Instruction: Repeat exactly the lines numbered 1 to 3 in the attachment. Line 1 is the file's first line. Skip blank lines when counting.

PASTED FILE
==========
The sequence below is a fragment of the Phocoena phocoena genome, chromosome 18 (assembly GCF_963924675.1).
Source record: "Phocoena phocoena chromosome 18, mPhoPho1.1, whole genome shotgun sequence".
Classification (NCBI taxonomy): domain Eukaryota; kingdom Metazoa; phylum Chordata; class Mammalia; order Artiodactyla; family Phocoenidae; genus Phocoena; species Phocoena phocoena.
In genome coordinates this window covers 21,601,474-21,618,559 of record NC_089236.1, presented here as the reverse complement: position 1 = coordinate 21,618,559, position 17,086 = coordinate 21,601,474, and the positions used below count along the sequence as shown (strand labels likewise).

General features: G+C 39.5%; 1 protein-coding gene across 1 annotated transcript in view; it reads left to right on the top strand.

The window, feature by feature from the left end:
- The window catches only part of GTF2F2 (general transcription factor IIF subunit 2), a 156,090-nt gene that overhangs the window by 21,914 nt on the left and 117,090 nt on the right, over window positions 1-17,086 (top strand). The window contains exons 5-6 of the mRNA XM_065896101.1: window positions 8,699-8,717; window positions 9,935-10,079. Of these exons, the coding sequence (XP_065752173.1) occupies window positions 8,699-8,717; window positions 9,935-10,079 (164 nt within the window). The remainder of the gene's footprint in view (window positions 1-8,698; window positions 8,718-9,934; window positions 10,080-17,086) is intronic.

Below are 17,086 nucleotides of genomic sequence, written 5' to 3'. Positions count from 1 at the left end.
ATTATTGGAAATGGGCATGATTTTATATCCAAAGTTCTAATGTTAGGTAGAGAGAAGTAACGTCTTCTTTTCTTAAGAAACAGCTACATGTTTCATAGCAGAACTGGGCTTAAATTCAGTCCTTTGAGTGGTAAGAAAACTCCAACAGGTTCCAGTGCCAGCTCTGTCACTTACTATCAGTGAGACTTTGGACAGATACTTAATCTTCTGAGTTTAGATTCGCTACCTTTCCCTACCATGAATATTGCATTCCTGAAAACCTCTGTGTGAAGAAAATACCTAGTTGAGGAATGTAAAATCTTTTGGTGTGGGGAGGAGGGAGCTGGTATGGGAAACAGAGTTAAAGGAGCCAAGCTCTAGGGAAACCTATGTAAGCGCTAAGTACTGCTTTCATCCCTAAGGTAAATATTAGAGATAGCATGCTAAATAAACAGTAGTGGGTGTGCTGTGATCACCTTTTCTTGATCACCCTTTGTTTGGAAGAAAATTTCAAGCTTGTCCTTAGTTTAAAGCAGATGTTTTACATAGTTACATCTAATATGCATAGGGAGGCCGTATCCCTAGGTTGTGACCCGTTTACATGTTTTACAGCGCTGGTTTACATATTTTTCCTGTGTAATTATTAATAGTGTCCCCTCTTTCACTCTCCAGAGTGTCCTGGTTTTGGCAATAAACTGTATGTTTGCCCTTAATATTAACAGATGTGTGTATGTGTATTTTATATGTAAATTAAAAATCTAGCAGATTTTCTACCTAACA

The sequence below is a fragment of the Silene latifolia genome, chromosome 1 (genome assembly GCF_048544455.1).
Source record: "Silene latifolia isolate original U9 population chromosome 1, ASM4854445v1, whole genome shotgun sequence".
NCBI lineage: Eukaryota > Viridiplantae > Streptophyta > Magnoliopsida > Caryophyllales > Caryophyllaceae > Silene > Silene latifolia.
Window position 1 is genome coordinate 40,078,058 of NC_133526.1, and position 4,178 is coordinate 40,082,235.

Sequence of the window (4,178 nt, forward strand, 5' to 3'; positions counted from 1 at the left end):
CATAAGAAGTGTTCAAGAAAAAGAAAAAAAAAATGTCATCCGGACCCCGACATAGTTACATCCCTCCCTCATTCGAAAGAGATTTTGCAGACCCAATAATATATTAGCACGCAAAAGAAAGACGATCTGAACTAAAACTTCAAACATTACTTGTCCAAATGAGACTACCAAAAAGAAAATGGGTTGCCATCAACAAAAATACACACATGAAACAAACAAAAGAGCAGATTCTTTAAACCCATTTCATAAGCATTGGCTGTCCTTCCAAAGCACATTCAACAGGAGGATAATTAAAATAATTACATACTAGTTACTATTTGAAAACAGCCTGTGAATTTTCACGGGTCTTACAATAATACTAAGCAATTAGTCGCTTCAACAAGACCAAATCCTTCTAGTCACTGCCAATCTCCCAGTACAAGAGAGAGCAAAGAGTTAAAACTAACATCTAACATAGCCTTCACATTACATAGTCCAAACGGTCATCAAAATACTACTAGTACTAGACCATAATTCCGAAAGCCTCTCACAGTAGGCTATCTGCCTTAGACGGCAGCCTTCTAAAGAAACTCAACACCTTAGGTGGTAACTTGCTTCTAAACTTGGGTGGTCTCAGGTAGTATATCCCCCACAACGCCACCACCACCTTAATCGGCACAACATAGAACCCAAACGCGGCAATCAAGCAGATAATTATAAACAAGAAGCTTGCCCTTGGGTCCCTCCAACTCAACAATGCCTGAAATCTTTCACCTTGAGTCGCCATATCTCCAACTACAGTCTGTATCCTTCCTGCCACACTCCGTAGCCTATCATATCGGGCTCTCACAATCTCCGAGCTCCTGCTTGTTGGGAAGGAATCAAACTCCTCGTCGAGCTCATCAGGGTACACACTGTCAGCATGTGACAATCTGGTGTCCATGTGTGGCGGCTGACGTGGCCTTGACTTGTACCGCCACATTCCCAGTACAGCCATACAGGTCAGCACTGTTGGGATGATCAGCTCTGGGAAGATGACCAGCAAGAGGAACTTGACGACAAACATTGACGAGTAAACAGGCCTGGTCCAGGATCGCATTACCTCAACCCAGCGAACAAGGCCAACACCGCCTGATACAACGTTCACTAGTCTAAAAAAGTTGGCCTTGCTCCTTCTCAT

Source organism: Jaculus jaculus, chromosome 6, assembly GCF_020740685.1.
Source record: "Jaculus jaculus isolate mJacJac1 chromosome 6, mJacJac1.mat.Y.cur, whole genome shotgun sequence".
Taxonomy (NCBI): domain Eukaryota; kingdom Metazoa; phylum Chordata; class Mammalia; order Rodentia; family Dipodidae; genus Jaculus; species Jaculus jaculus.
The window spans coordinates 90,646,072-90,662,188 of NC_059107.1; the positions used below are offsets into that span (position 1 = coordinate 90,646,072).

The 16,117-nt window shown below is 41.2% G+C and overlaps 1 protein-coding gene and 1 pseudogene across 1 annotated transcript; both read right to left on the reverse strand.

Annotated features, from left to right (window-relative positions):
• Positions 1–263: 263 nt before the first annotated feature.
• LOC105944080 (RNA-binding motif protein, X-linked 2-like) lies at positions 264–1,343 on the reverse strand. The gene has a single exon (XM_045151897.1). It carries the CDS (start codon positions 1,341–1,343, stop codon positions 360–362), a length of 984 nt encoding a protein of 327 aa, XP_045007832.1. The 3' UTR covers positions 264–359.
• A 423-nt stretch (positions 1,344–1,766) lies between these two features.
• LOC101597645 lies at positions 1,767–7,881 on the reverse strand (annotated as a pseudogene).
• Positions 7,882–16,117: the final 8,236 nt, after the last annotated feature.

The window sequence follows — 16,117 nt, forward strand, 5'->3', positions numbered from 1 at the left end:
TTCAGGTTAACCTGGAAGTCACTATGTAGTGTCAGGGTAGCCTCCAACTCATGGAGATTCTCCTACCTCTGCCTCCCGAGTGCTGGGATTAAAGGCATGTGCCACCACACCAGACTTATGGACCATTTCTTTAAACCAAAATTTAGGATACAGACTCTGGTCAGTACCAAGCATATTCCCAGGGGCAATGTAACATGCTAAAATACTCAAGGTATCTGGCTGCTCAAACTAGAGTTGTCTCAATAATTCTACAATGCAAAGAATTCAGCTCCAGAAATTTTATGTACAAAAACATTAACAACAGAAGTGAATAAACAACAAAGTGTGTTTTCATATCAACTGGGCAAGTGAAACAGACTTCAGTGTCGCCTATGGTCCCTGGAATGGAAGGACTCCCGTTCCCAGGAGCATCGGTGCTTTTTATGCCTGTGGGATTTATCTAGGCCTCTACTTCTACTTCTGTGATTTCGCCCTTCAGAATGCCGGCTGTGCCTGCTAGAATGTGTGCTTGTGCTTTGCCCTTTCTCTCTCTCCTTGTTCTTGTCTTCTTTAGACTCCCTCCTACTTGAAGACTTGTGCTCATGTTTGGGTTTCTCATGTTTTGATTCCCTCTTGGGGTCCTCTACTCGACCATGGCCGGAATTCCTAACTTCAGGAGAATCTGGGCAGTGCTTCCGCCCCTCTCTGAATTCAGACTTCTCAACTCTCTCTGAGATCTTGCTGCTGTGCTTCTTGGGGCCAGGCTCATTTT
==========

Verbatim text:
The sequence below is a fragment of the Phocoena phocoena genome, chromosome 18 (assembly GCF_963924675.1).
Source record: "Phocoena phocoena chromosome 18, mPhoPho1.1, whole genome shotgun sequence".
Classification (NCBI taxonomy): domain Eukaryota; kingdom Metazoa; phylum Chordata; class Mammalia; order Artiodactyla; family Phocoenidae; genus Phocoena; species Phocoena phocoena.